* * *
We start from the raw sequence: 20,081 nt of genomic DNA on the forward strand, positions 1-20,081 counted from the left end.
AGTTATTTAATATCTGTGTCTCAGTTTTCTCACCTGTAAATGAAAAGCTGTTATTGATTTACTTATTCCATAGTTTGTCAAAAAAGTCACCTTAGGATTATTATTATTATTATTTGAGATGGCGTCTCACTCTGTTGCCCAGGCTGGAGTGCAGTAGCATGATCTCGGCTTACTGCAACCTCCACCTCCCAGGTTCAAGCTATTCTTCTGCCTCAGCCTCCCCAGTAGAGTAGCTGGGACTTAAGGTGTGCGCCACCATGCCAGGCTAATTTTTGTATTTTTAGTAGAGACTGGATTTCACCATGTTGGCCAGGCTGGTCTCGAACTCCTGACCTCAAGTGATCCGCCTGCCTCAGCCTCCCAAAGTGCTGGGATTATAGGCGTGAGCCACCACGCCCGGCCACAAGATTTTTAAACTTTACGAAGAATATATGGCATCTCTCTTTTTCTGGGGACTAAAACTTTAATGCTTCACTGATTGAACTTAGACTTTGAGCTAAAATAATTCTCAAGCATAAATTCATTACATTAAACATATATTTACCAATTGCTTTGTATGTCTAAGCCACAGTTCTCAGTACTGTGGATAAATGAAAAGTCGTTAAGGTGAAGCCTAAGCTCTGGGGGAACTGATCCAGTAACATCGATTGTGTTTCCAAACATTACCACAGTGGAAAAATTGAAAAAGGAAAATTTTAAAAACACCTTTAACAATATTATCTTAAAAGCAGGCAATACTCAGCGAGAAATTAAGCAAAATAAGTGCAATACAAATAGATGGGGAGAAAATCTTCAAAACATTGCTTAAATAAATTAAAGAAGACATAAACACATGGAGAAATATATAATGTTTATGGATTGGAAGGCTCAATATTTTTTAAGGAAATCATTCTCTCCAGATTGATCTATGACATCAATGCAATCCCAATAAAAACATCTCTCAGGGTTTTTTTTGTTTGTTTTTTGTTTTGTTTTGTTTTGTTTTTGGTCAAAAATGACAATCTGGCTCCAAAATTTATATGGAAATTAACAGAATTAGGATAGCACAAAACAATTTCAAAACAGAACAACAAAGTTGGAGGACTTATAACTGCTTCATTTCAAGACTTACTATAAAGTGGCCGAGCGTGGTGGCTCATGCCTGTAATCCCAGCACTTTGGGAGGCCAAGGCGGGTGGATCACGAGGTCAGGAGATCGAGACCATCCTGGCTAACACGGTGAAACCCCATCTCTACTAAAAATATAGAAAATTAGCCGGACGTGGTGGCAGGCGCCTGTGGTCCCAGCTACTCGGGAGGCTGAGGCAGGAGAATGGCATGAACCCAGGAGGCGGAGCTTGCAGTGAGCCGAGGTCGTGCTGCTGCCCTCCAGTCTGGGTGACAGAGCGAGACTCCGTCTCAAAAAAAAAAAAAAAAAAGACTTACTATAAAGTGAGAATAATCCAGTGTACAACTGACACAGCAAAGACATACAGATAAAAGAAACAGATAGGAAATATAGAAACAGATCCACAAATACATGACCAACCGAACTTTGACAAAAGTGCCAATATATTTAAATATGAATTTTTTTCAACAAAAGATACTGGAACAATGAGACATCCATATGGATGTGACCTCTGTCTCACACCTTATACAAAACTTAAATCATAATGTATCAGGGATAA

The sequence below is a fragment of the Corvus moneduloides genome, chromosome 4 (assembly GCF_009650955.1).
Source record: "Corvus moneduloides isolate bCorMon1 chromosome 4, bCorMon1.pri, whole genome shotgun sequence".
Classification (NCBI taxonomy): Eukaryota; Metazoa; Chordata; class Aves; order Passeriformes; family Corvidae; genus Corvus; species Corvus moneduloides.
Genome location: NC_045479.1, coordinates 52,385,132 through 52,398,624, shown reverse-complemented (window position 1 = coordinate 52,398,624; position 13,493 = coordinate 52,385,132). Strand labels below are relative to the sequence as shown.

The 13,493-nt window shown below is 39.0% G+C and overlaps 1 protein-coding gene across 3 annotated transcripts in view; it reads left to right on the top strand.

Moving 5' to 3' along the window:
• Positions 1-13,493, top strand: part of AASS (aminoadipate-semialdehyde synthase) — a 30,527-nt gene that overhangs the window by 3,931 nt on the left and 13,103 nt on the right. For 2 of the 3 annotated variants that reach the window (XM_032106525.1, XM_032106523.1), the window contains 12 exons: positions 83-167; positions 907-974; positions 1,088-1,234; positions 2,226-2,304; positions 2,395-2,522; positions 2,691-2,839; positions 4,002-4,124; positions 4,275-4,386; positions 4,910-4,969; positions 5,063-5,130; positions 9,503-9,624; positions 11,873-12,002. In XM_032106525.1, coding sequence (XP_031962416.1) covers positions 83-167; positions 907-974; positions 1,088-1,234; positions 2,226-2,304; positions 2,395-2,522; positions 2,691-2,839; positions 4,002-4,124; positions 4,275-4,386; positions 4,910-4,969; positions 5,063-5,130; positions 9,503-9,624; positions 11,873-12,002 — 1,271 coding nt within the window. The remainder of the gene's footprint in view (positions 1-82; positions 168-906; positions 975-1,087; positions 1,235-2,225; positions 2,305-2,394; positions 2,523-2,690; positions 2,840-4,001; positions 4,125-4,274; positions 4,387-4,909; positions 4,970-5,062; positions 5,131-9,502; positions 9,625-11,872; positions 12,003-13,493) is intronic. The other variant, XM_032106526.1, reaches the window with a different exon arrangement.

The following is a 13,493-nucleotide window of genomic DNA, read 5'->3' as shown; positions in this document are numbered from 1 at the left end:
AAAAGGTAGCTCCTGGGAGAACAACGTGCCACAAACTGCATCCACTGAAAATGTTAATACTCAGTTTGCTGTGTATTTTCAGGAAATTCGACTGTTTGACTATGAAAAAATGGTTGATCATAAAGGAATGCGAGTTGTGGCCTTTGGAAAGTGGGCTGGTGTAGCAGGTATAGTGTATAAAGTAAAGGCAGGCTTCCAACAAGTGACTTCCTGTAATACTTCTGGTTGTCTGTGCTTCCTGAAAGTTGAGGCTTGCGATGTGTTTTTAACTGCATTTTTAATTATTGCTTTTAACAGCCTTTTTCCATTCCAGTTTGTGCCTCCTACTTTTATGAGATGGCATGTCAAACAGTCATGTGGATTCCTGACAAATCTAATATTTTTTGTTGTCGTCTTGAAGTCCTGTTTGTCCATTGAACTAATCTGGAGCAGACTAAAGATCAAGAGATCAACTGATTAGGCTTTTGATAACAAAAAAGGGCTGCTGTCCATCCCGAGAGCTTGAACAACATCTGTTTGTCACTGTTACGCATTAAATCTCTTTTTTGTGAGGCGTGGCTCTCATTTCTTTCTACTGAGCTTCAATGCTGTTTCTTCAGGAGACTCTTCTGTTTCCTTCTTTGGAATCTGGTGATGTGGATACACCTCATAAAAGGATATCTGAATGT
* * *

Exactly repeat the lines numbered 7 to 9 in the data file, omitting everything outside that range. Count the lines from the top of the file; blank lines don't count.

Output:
The 13,493-nt window shown below is 39.0% G+C and overlaps 1 protein-coding gene across 3 annotated transcripts in view; it reads left to right on the top strand.

Moving 5' to 3' along the window:
• Positions 1-13,493, top strand: part of AASS (aminoadipate-semialdehyde synthase) — a 30,527-nt gene that overhangs the window by 3,931 nt on the left and 13,103 nt on the right. For 2 of the 3 annotated variants that reach the window (XM_032106525.1, XM_032106523.1), the window contains 12 exons: positions 83-167; positions 907-974; positions 1,088-1,234; positions 2,226-2,304; positions 2,395-2,522; positions 2,691-2,839; positions 4,002-4,124; positions 4,275-4,386; positions 4,910-4,969; positions 5,063-5,130; positions 9,503-9,624; positions 11,873-12,002. In XM_032106525.1, coding sequence (XP_031962416.1) covers positions 83-167; positions 907-974; positions 1,088-1,234; positions 2,226-2,304; positions 2,395-2,522; positions 2,691-2,839; positions 4,002-4,124; positions 4,275-4,386; positions 4,910-4,969; positions 5,063-5,130; positions 9,503-9,624; positions 11,873-12,002 — 1,271 coding nt within the window. The remainder of the gene's footprint in view (positions 1-82; positions 168-906; positions 975-1,087; positions 1,235-2,225; positions 2,305-2,394; positions 2,523-2,690; positions 2,840-4,001; positions 4,125-4,274; positions 4,387-4,909; positions 4,970-5,062; positions 5,131-9,502; positions 9,625-11,872; positions 12,003-13,493) is intronic. The other variant, XM_032106526.1, reaches the window with a different exon arrangement.